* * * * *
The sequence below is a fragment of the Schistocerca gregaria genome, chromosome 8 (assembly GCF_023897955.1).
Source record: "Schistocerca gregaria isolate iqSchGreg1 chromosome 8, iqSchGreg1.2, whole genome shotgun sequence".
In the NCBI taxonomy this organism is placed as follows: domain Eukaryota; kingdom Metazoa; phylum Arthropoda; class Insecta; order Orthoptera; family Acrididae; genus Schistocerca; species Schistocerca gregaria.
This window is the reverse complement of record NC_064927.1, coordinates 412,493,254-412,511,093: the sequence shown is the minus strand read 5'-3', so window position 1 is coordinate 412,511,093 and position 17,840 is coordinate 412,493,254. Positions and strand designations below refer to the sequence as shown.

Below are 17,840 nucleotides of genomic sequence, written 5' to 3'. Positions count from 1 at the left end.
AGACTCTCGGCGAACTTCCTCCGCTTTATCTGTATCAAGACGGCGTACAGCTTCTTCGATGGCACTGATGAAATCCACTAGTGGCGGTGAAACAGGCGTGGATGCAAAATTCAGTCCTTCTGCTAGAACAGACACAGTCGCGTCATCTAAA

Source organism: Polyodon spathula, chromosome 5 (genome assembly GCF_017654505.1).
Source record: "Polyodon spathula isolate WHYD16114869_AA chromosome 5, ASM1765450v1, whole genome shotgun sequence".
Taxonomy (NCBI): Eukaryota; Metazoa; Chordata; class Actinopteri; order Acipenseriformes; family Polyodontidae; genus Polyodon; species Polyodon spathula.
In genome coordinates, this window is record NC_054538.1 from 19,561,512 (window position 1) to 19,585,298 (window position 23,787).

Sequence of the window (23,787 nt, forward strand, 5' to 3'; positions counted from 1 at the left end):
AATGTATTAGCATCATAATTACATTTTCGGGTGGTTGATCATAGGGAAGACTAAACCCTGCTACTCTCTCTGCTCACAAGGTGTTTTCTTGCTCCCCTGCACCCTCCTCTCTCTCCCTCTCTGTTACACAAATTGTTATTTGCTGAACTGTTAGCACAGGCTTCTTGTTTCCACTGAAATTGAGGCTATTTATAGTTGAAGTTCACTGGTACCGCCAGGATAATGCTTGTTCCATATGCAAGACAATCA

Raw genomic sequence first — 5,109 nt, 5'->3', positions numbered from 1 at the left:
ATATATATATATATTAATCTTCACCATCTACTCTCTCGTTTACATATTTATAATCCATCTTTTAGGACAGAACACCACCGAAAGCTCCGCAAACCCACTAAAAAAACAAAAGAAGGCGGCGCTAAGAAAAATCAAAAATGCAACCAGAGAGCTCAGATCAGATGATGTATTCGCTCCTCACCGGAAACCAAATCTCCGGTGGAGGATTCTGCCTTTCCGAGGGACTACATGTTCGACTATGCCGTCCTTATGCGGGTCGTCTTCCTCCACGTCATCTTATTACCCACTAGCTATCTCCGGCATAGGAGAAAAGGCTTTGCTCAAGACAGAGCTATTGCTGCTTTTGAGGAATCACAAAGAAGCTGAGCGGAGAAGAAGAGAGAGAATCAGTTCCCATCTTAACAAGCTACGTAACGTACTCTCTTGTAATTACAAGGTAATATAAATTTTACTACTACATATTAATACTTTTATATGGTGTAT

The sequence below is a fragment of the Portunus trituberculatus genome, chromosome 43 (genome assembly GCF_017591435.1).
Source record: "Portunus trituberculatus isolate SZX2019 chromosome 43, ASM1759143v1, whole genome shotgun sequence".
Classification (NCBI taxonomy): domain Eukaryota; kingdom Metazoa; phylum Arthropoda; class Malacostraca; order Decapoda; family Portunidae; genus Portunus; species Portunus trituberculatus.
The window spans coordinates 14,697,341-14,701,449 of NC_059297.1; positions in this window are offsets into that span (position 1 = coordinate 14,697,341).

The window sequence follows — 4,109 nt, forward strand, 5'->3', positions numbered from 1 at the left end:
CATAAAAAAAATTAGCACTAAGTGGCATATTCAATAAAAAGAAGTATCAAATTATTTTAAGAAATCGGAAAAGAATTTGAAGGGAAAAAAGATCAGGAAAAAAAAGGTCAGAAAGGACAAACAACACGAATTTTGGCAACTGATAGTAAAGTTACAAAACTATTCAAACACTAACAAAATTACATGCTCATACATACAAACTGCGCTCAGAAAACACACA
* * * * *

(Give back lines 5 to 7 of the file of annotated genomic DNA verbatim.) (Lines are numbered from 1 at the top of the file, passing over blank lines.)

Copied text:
Below are 17,840 nucleotides of genomic sequence, written 5' to 3'. Positions count from 1 at the left end.
AGACTCTCGGCGAACTTCCTCCGCTTTATCTGTATCAAGACGGCGTACAGCTTCTTCGATGGCACTGATGAAATCCACTAGTGGCGGTGAAACAGGCGTGGATGCAAAATTCAGTCCTTCTGCTAGAACAGACACAGTCGCGTCATCTAAA

Source organism: Polyodon spathula, chromosome 5 (genome assembly GCF_017654505.1).